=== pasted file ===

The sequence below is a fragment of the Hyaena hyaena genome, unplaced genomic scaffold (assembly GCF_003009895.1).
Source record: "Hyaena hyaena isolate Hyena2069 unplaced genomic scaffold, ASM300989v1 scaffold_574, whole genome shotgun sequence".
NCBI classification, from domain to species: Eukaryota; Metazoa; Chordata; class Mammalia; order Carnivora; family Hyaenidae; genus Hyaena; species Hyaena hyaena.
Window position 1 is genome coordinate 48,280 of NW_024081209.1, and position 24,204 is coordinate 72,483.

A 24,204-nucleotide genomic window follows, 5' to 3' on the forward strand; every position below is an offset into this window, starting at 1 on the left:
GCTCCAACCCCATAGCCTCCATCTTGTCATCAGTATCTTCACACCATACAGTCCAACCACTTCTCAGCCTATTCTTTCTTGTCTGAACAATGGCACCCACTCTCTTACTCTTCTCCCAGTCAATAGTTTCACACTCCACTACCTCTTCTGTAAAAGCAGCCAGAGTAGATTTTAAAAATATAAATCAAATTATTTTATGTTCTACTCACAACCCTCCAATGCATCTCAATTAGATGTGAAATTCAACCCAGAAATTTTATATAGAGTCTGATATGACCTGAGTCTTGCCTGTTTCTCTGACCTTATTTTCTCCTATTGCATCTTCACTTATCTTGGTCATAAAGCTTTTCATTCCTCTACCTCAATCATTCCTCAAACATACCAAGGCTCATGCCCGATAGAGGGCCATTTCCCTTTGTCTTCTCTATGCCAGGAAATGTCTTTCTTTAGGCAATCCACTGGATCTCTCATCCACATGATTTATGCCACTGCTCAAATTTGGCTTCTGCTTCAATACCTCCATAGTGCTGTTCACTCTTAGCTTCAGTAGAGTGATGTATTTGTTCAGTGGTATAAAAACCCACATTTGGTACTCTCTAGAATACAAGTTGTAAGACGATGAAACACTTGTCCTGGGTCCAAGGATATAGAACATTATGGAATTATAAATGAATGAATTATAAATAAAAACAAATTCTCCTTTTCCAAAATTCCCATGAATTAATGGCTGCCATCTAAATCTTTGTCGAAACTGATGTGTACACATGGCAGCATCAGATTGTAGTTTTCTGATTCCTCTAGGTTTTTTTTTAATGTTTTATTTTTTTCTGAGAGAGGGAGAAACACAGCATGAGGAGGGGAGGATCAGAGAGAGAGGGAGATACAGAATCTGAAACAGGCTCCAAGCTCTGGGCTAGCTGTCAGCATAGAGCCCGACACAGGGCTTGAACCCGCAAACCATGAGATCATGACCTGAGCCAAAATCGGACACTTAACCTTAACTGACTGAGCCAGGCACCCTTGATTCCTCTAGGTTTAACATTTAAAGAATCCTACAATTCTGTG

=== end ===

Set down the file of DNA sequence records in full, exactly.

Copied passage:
The sequence below is a fragment of the Hyaena hyaena genome, unplaced genomic scaffold (assembly GCF_003009895.1).
Source record: "Hyaena hyaena isolate Hyena2069 unplaced genomic scaffold, ASM300989v1 scaffold_574, whole genome shotgun sequence".
NCBI classification, from domain to species: Eukaryota; Metazoa; Chordata; class Mammalia; order Carnivora; family Hyaenidae; genus Hyaena; species Hyaena hyaena.
Window position 1 is genome coordinate 48,280 of NW_024081209.1, and position 24,204 is coordinate 72,483.

A 24,204-nucleotide genomic window follows, 5' to 3' on the forward strand; every position below is an offset into this window, starting at 1 on the left:
GCTCCAACCCCATAGCCTCCATCTTGTCATCAGTATCTTCACACCATACAGTCCAACCACTTCTCAGCCTATTCTTTCTTGTCTGAACAATGGCACCCACTCTCTTACTCTTCTCCCAGTCAATAGTTTCACACTCCACTACCTCTTCTGTAAAAGCAGCCAGAGTAGATTTTAAAAATATAAATCAAATTATTTTATGTTCTACTCACAACCCTCCAATGCATCTCAATTAGATGTGAAATTCAACCCAGAAATTTTATATAGAGTCTGATATGACCTGAGTCTTGCCTGTTTCTCTGACCTTATTTTCTCCTATTGCATCTTCACTTATCTTGGTCATAAAGCTTTTCATTCCTCTACCTCAATCATTCCTCAAACATACCAAGGCTCATGCCCGATAGAGGGCCATTTCCCTTTGTCTTCTCTATGCCAGGAAATGTCTTTCTTTAGGCAATCCACTGGATCTCTCATCCACATGATTTATGCCACTGCTCAAATTTGGCTTCTGCTTCAATACCTCCATAGTGCTGTTCACTCTTAGCTTCAGTAGAGTGATGTATTTGTTCAGTGGTATAAAAACCCACATTTGGTACTCTCTAGAATACAAGTTGTAAGACGATGAAACACTTGTCCTGGGTCCAAGGATATAGAACATTATGGAATTATAAATGAATGAATTATAAATAAAAACAAATTCTCCTTTTCCAAAATTCCCATGAATTAATGGCTGCCATCTAAATCTTTGTCGAAACTGATGTGTACACATGGCAGCATCAGATTGTAGTTTTCTGATTCCTCTAGGTTTTTTTTTAATGTTTTATTTTTTTCTGAGAGAGGGAGAAACACAGCATGAGGAGGGGAGGATCAGAGAGAGAGGGAGATACAGAATCTGAAACAGGCTCCAAGCTCTGGGCTAGCTGTCAGCATAGAGCCCGACACAGGGCTTGAACCCGCAAACCATGAGATCATGACCTGAGCCAAAATCGGACACTTAACCTTAACTGACTGAGCCAGGCACCCTTGATTCCTCTAGGTTTAACATTTAAAGAATCCTACAATTCTGTG